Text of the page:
By Anton Moyseyenko
Russian officials have given one principal justification for intervening in neighboring Ukraine: their supposed responsibility to protect Ukraine’s Russian-speaking population. Russian president Vladimir Putin explained as much to U.S. president Barack Obama during a much-publicized 90-minute telephone call on March 1. And, as Putin said to UN Secretary-General Ban Ki-moon, Russia will not limit itself to intervention in Crimea — it stands ready to take action in eastern Ukraine as well, “in compliance with international law.”
Such mischaracterizations — which lead English-speaking audiences to think of the Ukrainian political turmoil as a conflict based on linguistic allegiance — lead to distorted perceptions of the power struggle in the country. As a Ukrainian whose mother tongue is Russian, I have a particular interest in this issue.
Over the past few weeks, Russian authorities have railed against the “hundreds of ultra-right nationalist thugs” who have allegedly come to power in Kiev. The upper chamber of the Russian parliament has charged Ukraine’s interim government with “lustrations, liquidation of [political] parties, propaganda of neo-Nazi ideology, menace to Orthodox and historic shrines,” and “pogroms and looting [of the] civilian population.” It’s a portrayal of intense oppression, to say the least.
But what evidence do we have that minorities — or even the civilian population at large — are being repressed by the current regime? Reports from the protest encampments — of Orthodox priests assisting in makeshift hospitals in cathedrals and Ukrainian Jews sponsoring medical treatment in Israel for wounded protesters — are a far cry from the images of neo-Nazi oppression, anti-Semitism, and persecution of the Orthodox Church conjured up by the Russian parliament.
Amid all the frightening descriptions, though, one accusation in particular has struck a chord: that Ukraine’s interim government has threatened “prohibition of the Russian language.” The claim of Russia’s right to protect Russian-speaking Ukrainians provoked just the level of patriotic hysteria Russia needed to publicly legitimate its military invasion.
Three major factors account for why this particular rationale has caught on in Russia.
First of all, both the Russian and Ukrainian languages are widespread in Ukraine. So widespread, in fact, that the number of people who speak Russian — many of whom are also fully bilingual in Ukrainian — substantially exceeds the percentage of ethnic Russians in the population. So claiming to protect Russian speakers’ interests offers a comfortable pretext for seeking domination over at least half of Ukraine.
Second, one of the three politicians most visible during the anti-government protests came from the far-right Svoboda (“Freedom”) party, and members of far-right groups were reported at some of the demonstrations. These developments have caused disquiet both within and outside Ukraine. Though concerns about hyper-nationalism in Ukraine are indeed legitimate, the political influence of radical factions remains limited.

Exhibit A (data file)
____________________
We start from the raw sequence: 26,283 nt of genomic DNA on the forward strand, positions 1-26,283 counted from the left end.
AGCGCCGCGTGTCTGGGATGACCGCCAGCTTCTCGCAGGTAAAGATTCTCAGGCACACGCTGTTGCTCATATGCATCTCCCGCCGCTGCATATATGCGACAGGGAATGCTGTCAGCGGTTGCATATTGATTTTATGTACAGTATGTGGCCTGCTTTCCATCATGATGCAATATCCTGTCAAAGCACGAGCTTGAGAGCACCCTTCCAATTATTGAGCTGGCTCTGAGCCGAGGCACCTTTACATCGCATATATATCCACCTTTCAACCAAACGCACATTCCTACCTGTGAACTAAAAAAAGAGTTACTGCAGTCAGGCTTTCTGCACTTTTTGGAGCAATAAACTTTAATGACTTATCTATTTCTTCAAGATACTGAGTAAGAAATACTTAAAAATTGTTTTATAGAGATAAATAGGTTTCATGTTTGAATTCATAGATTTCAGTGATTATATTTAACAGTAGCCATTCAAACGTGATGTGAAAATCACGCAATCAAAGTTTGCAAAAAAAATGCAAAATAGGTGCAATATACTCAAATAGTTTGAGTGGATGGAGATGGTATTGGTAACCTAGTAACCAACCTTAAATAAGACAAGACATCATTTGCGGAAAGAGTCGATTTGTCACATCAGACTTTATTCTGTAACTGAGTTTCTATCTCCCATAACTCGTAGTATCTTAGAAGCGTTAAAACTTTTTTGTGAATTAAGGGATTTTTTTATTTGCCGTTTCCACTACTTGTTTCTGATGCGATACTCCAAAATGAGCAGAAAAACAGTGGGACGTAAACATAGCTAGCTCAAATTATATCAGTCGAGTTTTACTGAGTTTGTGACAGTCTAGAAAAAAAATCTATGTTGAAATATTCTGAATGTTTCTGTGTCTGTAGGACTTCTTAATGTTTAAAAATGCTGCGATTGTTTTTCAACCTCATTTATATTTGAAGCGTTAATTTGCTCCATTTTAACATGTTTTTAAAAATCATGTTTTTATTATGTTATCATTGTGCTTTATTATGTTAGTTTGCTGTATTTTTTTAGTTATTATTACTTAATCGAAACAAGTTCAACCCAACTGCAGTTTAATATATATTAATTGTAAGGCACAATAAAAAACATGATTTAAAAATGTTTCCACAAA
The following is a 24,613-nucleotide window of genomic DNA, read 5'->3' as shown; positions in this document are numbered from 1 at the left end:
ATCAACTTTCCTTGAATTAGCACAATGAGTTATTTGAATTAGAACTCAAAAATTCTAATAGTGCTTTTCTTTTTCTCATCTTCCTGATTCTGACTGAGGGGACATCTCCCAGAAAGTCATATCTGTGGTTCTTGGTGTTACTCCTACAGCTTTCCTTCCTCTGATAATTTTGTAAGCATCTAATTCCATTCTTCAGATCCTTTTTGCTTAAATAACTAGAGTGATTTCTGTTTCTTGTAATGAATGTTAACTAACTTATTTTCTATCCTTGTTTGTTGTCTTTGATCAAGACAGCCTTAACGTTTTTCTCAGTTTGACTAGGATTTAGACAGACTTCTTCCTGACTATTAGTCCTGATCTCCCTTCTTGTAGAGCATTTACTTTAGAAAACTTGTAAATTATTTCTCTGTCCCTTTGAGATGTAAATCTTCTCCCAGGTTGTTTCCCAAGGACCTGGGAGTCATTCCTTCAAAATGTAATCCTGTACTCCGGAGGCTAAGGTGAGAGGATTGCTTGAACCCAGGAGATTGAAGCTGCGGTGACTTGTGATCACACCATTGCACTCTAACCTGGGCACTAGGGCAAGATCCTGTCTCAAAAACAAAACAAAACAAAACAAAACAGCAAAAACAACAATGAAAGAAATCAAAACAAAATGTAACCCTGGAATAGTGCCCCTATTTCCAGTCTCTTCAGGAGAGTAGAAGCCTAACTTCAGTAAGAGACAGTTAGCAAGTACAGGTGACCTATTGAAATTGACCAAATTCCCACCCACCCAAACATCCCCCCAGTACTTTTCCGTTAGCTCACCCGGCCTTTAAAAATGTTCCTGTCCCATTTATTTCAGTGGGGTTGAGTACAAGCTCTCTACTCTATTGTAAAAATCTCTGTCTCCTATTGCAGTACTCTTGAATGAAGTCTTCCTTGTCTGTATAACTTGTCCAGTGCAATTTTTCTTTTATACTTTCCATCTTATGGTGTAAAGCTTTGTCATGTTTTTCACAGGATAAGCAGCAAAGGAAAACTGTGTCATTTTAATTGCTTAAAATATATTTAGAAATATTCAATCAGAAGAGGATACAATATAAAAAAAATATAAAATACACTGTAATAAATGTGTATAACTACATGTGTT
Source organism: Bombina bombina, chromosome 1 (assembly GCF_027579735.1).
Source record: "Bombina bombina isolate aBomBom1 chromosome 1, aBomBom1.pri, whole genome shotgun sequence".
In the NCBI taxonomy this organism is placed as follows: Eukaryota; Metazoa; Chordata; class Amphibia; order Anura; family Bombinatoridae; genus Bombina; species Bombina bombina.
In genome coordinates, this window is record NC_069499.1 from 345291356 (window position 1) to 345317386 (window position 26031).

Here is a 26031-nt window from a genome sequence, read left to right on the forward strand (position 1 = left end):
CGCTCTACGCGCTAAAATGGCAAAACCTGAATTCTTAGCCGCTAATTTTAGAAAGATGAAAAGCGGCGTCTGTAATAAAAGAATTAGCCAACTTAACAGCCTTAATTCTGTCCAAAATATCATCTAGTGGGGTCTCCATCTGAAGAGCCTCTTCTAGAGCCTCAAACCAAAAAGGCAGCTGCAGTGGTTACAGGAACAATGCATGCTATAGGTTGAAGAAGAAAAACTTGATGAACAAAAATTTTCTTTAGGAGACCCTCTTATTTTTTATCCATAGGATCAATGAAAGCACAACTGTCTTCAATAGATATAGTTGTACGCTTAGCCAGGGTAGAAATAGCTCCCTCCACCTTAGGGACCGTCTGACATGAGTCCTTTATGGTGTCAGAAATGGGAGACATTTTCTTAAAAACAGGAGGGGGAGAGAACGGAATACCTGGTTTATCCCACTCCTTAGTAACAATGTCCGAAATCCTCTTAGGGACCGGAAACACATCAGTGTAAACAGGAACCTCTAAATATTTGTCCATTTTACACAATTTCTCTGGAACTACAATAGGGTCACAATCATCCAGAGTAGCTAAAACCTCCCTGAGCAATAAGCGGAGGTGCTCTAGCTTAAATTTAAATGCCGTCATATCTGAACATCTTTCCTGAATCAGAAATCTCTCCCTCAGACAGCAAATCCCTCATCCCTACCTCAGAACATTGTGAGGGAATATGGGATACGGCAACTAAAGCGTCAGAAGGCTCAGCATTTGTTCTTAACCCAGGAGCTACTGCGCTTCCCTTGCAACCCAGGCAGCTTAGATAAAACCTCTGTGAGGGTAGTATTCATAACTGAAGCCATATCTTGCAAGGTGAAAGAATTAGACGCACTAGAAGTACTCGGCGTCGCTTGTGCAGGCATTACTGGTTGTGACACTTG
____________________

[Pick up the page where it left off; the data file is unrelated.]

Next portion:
But what topped it all off was one particular piece of legislation. Among the first bills the new Ukrainian government passed was a repeal of the Law on Language Policy. This had been a declaratory instrument designed to protect minority languages, including Russian. In Russia, politicians portrayed the move as a first step towards the “prohibition of Russian.” Although Ukraine’s acting president, Oleksandr Turchynov, ultimately vetoed the bill, the damage had already been done.
A Bilingual Nation
The Ukrainian and Russian languages are closely related, and both have been actively used in Ukraine for centuries. In fact, the degree of cultural, economic, and political interpenetration between the Russian and Ukrainian peoples can hardly be overestimated. Some of the most famous Russian artists and authors are of Ukrainian ethnicity — including the writers Nikolai Gogol and Anton Chekhov (whom the ousted president Viktor Yanukovych once infamously and ignorantly called “a great poet.”)
For several centuries, Kiev served as a major center of the Russian Empire. Located in the north of Ukraine and known as “a mother of Russian cities,” Kiev was dominated by the Russian-speaking population of what then largely seemed to be a single nation. A similar situation persisted in the eastern and southern regions of the country. In contrast, western Ukraine had come under the control of Poland and had little exposure to Russian culture.
Turbulent years followed the breakdown of the Russian Empire. Nationalists and socialists clashed in Ukraine, with countless military factions taking part in a bitter civil war. Mikhail Bulgakov, the Kiev-born author of the famous novel The Master and Margarita, wrote of the political upheaval, “So far, one thing can be asserted: according to Kievites, they have had 18 military coups. Some of our self-proclaimed chroniclers have arrived at the number of 12; I may confidently testify that we have had 14 coups, 10 of which I have myself witnessed.”
A wave of Russification followed Ukraine’s absorption by the Soviet Union. It particularly affected the western regions of Ukraine, which were annexed in 1939 at the dawn of World War II. Upon the USSR’s collapse in 1991, the pendulum swung the other way, with many Ukrainians blaming the country’s historical troubles on Russia. The country’s past was reassessed, and a lot of battles were fought in vain over symbolism. The role of languages, the line between heroes and villains, and even proper names of streets and cities — all of these came under attack from various sides.
Have these raging controversies over language and identity affected life in Ukraine? Not too significantly. To a large extent, they have remained confined to a relatively small population of “patriots” on both sides. They pop up mainly at election time, when politicians routinely take up language causes — an example par excellence of populist rhetoric. Ascribing too much weight to these symbolic and political maneuvers would be either hopelessly naive or intellectually dishonest.